Sprint

If You’re Not Capping Off Your Morning Jog With a Few All-Out Sprints, What Are You Even Doing?

They’re called ‘strides,’ and they’re the next runners’ secret to hit the mainstream

Paul Ronto has completed six marathons and so many half-marathons he’s lost count. Whatever the distance, though, in 15 years and thousands of miles of training, he’s ended “almost 100 percent” of his runs with short sprints, or “strides,” as the running community calls them. He swears by them, and believes that if you run for exercise, you should be doing them, too.

What was once a quiet secret among hardcore marathoners and high-school track coaches, ending runs with “strides” — technically speaking, a 100-meter sprint topping out at 95 percent of your speed, repeated three to four times (and after you’ve totally caught your breath between each) — is now catching on in the wider running community. Just like stretching and carb-loading, strides are about to be the hot new topic in casual running conversation.

On Reddit’s running community alone, you’ll find a mounting consensus that if you’re not ending your runs with strides, you might as well not be running. “It’s interesting that high school and university runners all do [strides], but they are relitively [sic] rarely brought up for people taking up running, and I think they could be a lot of help for people having trouble getting faster,” writes redditor BitPlayerVesti. Adds DcDead, “I’ve been doing 3-5 stride at the end of my easy runs. Before I kind of felt ‘rusty’ after, but the strides made that go away completely. Can recommend.”

What Are Strides? Why You Need to be Running Strides from running

“There’s a ton of different reasons behind why strides are good,” Ronto tells me. “They can help you focus on your form; push your heart rate to encourage healthy peaks and recovery in your cardiovascular system; and stretch tight muscles from the repetitiveness of a long run.”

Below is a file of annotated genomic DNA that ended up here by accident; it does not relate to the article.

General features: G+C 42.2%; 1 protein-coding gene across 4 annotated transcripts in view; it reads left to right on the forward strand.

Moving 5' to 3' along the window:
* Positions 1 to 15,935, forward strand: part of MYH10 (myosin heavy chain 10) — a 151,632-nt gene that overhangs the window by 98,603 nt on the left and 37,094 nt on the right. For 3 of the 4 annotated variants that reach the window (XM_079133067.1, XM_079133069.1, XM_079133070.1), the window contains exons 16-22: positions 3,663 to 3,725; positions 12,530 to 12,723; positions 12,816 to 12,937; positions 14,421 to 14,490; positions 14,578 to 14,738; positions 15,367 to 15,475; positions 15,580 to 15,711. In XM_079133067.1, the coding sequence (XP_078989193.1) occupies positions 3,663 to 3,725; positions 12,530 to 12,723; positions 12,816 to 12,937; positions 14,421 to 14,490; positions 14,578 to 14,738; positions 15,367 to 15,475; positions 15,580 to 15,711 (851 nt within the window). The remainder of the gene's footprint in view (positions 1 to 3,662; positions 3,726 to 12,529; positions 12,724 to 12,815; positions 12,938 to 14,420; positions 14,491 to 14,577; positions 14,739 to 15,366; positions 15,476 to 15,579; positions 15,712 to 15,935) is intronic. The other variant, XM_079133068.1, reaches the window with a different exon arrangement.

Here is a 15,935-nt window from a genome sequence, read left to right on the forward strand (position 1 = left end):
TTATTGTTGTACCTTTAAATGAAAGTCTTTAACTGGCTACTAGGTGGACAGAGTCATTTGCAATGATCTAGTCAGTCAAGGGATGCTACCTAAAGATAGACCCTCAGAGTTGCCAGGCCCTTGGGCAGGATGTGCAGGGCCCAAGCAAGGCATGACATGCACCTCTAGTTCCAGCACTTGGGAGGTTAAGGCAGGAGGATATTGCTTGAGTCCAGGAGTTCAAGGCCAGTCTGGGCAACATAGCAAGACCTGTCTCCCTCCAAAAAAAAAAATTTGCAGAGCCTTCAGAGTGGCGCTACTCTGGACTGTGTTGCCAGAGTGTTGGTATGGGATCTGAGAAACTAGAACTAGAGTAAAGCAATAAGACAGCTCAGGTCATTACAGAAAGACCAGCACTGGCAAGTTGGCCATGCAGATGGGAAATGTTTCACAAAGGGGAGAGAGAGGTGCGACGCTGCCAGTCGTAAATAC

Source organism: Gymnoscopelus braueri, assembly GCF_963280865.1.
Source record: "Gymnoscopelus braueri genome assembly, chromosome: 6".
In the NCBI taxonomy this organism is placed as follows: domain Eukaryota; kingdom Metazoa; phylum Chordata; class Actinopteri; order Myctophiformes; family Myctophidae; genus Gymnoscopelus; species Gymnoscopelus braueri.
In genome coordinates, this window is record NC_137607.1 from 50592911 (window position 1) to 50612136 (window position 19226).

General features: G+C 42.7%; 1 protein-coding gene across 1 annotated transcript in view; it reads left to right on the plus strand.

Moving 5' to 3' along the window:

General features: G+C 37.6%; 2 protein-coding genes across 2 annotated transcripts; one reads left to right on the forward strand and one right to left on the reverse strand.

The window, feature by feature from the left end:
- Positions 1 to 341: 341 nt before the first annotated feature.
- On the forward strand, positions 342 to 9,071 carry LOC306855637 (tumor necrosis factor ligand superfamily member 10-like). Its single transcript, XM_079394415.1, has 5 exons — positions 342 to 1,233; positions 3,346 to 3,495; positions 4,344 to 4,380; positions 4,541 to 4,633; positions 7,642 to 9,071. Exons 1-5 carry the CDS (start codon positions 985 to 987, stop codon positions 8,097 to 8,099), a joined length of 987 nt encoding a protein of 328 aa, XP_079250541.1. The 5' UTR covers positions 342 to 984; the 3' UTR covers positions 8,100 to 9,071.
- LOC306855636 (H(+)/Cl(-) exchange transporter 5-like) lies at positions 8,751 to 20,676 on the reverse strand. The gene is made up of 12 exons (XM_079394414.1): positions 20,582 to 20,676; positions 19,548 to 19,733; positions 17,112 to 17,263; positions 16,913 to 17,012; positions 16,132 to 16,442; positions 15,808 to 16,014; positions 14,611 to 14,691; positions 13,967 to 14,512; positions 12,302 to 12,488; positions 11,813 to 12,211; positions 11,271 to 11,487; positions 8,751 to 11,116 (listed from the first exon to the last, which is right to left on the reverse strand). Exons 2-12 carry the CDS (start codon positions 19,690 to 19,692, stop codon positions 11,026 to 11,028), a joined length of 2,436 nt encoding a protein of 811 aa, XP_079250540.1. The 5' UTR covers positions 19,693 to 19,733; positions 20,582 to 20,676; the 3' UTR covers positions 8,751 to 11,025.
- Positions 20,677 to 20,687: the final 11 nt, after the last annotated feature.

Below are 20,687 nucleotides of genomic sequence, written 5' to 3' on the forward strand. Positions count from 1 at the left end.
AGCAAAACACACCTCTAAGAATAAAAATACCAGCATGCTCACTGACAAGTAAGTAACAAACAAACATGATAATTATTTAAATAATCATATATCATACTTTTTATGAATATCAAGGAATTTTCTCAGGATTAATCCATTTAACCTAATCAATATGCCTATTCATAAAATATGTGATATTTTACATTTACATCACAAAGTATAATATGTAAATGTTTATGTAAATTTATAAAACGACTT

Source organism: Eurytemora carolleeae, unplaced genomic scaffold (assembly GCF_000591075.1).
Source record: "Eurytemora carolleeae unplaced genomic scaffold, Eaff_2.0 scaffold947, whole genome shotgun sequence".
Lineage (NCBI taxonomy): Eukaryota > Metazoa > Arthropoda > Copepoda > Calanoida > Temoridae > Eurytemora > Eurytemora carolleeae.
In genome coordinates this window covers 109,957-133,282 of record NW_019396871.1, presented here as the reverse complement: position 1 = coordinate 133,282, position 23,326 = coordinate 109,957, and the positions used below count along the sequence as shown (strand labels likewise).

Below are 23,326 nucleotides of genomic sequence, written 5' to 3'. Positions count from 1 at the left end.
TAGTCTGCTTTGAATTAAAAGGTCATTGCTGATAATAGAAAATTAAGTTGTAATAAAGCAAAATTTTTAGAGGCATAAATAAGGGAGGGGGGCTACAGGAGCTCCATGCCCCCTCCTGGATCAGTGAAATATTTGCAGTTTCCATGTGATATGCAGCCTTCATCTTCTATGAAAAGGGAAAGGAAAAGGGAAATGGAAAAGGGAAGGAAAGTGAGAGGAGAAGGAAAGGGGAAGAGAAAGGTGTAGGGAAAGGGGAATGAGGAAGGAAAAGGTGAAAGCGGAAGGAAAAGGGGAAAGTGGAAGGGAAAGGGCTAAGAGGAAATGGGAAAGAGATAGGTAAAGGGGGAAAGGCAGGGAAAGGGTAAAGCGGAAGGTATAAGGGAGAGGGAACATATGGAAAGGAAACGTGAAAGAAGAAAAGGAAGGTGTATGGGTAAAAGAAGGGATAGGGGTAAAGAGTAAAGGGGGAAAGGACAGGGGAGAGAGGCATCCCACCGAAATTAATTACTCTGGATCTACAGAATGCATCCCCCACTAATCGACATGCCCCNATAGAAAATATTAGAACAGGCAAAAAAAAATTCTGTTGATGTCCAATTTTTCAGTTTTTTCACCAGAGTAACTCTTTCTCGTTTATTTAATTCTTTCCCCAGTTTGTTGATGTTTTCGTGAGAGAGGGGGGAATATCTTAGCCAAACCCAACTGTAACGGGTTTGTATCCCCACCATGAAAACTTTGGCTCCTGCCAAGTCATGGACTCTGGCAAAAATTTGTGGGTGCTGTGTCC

Ronto, the content director for the running-shoe review site RunRepeat.com, says science backs up his methods, too. “When your tank is empty, [strides] are a great way to push your muscles one last time, forcing them to perform, and ultimately over time, get stronger, since sprinting uses slightly different muscles than jogging. Even if it’s just for 15 to 30 seconds, [sprinting] really helps loosen things up and get a boost of energy.”

Matt Huey, a physical therapist in Texas, agrees. When you run longer distances, he explains, your stride may shorten. “Think about how runners look at the start of a marathon compared to the end when they’re shuffling,” he says. So in doing strides, “you work on extending your legs and working them through the range of motion,” which forces you to return to proper running form.

In fact, if you collapse and lay on the ground for 20 minutes after crossing the finish line (like yours truly), you run the risk of injury. “Having your hips dropping or leaning forward too much at the trunk can cause injuries,” Huey explains. “Doing some strides with good form when you’re fatigued will work that muscle memory. It’s easy to have good form when you’re fresh, but run 10 miles, and you can be all over the place. I do this with patients, too. I fatigue them, then I work specific activities that they want to return to.”

Plus, by forcing your legs into proper form and a full range of motion, you’re effectively giving them a good stretch. “Rather than just stopping after a run, strides give the legs and body a little ‘flush,’” Huey says. “People think that soreness is caused by lactic acid build up, but that’s been proven to not be true. The soreness is most likely due to the micro tears that happen, and the increase in sensitivity to pain.” So when strides give the body a “flush,” Huey means that it’s a way of essentially increasing blood flow to your tired legs, “which can help exchange nutrients and oxygen, plus decrease swelling from the blood pooling.”

Better yet, there’s a mental aspect to strides too. “[They give] you an extra hit of endorphins at the end of a long workout,” Ronto says, which he adds can help do the seemingly impossible — make running a habit. “Habits are formed by a cue, a routine and a reward, and if you can find a way to ensure that there’s a bigger reward at the end of a run, like a big hit of dopamine, you’ll more likely associate a positive outlook for future runs, making it easier to lace up your shoes next time.”